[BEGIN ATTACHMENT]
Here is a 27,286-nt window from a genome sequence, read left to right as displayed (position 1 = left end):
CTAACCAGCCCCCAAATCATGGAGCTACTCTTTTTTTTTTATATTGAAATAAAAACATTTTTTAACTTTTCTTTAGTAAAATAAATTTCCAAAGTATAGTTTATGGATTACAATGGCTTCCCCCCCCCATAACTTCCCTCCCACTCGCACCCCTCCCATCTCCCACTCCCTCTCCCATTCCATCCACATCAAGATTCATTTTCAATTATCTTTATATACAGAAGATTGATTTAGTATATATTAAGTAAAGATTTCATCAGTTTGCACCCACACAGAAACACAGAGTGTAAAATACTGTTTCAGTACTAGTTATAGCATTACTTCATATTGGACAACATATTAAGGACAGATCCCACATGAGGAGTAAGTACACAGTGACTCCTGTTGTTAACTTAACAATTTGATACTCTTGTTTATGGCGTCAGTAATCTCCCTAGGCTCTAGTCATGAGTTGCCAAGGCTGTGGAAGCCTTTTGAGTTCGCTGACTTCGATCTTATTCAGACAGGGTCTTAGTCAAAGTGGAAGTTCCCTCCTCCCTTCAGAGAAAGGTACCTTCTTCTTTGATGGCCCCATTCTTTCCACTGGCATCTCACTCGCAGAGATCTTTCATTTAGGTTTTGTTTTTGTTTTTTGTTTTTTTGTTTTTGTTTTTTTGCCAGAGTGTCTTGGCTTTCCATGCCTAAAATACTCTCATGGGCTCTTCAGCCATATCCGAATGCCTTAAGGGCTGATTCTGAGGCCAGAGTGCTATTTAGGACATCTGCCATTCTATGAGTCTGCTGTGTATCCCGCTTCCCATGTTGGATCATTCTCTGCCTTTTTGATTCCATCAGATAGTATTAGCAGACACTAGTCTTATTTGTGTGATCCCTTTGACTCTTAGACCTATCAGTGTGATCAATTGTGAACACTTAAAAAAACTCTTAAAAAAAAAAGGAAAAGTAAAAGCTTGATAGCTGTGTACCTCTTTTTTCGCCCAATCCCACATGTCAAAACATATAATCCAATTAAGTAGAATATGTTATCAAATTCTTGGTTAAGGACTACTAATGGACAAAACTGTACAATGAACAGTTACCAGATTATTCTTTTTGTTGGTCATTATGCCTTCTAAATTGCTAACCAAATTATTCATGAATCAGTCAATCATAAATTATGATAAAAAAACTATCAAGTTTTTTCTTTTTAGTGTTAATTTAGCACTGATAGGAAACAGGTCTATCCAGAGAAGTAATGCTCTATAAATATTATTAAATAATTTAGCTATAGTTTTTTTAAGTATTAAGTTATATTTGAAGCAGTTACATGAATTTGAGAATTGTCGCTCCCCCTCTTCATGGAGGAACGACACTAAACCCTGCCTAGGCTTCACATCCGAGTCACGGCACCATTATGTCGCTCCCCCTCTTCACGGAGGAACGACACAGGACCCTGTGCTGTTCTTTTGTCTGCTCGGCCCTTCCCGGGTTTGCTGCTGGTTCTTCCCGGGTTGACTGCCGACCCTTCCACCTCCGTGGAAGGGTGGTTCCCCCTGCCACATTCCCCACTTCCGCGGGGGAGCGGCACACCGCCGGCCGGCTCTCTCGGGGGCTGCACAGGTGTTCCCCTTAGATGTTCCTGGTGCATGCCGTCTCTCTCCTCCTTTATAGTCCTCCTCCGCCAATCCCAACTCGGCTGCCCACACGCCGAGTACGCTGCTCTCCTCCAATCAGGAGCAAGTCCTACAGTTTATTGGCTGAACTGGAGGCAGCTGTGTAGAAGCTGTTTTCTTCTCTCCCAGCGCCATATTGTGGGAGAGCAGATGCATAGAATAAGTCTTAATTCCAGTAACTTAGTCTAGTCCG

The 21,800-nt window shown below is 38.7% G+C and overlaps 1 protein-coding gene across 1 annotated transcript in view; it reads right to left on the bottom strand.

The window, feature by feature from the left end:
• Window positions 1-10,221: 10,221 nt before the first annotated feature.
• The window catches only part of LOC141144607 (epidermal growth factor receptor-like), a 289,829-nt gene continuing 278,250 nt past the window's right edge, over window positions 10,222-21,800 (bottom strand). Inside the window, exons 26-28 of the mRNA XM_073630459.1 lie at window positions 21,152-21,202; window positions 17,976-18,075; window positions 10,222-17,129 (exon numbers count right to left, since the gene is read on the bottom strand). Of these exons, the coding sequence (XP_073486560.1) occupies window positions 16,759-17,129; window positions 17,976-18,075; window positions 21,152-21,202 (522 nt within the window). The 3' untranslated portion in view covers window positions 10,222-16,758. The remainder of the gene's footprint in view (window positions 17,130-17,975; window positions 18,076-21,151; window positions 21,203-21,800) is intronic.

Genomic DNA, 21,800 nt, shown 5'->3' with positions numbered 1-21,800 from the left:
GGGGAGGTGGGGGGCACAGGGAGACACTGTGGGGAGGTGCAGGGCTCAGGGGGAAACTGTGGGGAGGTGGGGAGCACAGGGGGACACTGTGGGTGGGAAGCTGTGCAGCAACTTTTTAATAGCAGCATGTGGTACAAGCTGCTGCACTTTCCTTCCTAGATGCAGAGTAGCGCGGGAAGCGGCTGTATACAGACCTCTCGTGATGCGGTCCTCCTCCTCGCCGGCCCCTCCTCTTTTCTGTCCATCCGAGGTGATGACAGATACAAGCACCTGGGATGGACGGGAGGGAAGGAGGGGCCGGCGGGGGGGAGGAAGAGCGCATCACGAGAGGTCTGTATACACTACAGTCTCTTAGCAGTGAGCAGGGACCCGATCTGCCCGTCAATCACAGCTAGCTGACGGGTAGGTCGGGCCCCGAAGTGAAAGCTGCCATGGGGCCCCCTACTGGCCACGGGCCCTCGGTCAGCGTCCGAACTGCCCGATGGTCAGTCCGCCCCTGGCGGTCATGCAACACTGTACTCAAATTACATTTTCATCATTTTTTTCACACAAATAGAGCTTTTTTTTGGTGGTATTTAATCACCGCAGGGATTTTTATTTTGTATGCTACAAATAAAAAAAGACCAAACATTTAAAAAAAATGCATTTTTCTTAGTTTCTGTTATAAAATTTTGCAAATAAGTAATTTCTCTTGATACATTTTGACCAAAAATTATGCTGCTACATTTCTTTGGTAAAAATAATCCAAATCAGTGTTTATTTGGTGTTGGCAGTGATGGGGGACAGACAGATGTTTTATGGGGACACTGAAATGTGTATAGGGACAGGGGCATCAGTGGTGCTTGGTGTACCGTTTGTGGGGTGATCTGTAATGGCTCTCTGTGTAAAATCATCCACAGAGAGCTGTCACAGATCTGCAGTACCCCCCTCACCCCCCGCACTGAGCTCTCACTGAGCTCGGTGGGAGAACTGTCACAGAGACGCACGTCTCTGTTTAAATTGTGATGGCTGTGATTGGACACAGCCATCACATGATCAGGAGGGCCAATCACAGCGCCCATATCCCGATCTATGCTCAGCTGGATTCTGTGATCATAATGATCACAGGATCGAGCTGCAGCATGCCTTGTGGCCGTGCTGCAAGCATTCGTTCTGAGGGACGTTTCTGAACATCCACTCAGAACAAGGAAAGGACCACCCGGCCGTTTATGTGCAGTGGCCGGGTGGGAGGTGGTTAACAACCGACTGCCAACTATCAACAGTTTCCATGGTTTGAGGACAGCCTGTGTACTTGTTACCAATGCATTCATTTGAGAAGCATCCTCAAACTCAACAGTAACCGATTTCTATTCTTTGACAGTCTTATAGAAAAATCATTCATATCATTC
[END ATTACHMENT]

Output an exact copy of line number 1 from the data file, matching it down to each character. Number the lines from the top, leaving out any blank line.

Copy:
Here is a 27,286-nt window from a genome sequence, read left to right as displayed (position 1 = left end):